Observed tide levels - 2CoolFishing
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Old 04-11-2019, 07:33 PM   #1
ACC
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Observed tide levels

Are tides running about 1 foot higher than predicted water levels? The NOAA water level stations at Pier 21 & Bay entrance) has communication problems and does not report observed water level. It post a preliminary level but the site cautions that it should not be relied upon because data has not gone through usual quality assurance procedure. This may also be true for the Galveston Bay entrance station as well.

Does anyone know from their own personal observation whether actual water levels are higher than the predicted level?
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Old 04-11-2019, 11:19 PM   #2
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Originally Posted by ACC View Post
Are tides running about 1 foot higher than predicted water levels? The NOAA water level stations at Pier 21 & Bay entrance) has communication problems and does not report observed water level. It post a preliminary level but the site cautions that it should not be relied upon because data has not gone through usual quality assurance procedure. This may also be true for the Galveston Bay entrance station as well.

Does anyone know from their own personal observation whether actual water levels are higher than the predicted level?
I tong oysters and closely monitor the observed water levels with those predicted. There is a certain and definitive bias for tides to be about 1 foot above their predicted values.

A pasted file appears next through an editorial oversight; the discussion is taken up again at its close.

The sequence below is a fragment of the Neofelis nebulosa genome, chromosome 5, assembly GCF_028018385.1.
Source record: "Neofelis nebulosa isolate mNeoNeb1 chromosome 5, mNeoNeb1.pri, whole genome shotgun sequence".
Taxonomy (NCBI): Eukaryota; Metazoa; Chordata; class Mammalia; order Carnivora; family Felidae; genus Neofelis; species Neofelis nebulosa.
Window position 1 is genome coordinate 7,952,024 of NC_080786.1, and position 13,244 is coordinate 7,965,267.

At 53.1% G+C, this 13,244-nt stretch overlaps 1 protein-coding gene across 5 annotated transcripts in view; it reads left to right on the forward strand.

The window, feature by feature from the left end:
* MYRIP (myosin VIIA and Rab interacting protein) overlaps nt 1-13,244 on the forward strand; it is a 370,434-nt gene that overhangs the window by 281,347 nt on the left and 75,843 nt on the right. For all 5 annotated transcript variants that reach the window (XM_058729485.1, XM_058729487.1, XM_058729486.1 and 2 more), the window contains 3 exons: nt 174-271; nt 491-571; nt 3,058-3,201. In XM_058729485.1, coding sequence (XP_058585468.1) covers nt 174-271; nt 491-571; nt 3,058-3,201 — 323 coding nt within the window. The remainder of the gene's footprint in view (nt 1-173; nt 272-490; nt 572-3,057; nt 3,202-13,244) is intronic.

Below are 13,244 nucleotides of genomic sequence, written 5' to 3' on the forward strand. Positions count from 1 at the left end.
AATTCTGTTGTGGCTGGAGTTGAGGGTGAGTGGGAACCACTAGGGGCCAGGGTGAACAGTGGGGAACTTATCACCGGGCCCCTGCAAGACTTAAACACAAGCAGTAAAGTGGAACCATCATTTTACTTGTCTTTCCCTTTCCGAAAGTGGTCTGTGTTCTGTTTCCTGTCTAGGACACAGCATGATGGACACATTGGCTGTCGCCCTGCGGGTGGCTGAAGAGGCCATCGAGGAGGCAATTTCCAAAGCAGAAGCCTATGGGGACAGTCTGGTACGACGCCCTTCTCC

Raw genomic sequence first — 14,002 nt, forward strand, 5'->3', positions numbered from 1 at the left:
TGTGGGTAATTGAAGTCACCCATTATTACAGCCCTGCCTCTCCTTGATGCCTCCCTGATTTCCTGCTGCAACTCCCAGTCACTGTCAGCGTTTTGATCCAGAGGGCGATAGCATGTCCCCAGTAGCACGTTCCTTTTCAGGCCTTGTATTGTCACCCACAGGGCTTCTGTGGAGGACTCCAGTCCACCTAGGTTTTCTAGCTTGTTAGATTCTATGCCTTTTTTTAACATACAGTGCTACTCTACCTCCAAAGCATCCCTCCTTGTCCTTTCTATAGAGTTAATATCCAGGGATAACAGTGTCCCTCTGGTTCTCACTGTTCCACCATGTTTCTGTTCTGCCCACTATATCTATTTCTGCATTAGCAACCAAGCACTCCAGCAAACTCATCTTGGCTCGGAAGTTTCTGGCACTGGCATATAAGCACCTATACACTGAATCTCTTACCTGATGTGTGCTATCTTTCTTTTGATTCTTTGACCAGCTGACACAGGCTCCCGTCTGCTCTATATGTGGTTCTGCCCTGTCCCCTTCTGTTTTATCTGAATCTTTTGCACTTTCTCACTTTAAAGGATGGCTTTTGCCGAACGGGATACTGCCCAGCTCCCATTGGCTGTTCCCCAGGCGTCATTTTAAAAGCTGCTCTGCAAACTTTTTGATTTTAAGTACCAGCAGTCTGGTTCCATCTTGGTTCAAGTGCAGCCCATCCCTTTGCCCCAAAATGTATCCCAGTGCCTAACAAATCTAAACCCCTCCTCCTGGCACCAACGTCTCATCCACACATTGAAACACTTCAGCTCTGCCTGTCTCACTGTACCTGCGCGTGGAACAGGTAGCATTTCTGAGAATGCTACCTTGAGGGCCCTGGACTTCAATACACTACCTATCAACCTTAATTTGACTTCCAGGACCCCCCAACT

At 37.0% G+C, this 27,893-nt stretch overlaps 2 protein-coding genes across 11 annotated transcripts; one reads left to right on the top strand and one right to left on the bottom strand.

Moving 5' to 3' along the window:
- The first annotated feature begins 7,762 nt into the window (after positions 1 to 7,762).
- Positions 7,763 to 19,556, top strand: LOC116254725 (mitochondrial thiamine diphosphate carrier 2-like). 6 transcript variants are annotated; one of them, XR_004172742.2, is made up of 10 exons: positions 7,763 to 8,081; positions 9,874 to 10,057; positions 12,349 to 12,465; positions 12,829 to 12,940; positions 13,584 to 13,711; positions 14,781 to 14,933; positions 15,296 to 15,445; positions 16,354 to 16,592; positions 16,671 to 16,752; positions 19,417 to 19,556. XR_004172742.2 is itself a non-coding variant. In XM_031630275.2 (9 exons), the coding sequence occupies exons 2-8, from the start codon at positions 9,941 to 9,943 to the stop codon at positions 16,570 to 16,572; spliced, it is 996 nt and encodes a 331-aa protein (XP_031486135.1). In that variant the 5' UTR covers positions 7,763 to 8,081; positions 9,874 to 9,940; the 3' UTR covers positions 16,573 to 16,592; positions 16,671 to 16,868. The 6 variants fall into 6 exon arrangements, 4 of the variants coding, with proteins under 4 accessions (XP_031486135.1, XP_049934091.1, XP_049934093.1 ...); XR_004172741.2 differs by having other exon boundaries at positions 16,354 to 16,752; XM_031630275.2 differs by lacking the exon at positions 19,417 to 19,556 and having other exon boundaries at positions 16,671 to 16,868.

I have no clue as to why this forecasting error exists but it does.
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Old 04-12-2019, 12:54 AM   #3
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I too began watching that pier 21 tide station since about last September. You are correct it does always seem to show observed levels about 1’ higher than predicted. Has anyone looked at any of the other NOAA tide stations to see if this same variance exists?
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Old 04-12-2019, 03:35 AM   #4
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https://tidesandcurrents.noaa.gov/map/index.html

This link will allow you to zoom in and get the observed and predicted water levels from stations all along the USA coasts.

Most of the Gulf of Mexico stations observed levels at this moment are running above predicted. The Pacific Ocean stations observed levels are tracking for the most part close to predicted. Some of the Atlantic stations are above predicted and some are close to predicted.

Seems like the Gulf of Mexico has been extra full of water in recent years as compared to the Atlantic and Pacific. Water is constantly flowing out of the gulf between Florida and Cuba and coming in to the gulf from the Caribbean between the Yucatán and Cuba. Then there’s the rivers transporting water into the gulf. And evaporation removing water. Maybe the water balance of in and out gets a little skewed at times? Wind and currents push water around and water piles up on stretches of coastline at times. Lots of moving parts in the system.

https://climate.nasa.gov/vital-signs/sea-level/

Then there’s the upward trend in sea levels. 3.3 mm/year, according to the satellite data. I don’t think the water level stations are necessarily accounting for that, but maybe they are. 3.3 mm/year is a little over an inch per decade. If you’ve been fishing here for decades, then that level might be a half a foot higher than when you were a kid.
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Old 04-12-2019, 07:29 AM   #5
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The tide "predictions" from NOAA only take in Harmonic Constituents or the position of the earth, sun and moon. Winds also have a huge effect locally.

I always have attributed the bias in the predicted values from NOAA to be caused primarily by our tendency to have a wind that is much more likely to blow from a southerly direction and hence pushing the tide in on most of the Texas coast.

https://tidesandcurrents.noaa.gov/products.html
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Old 04-12-2019, 07:47 AM   #6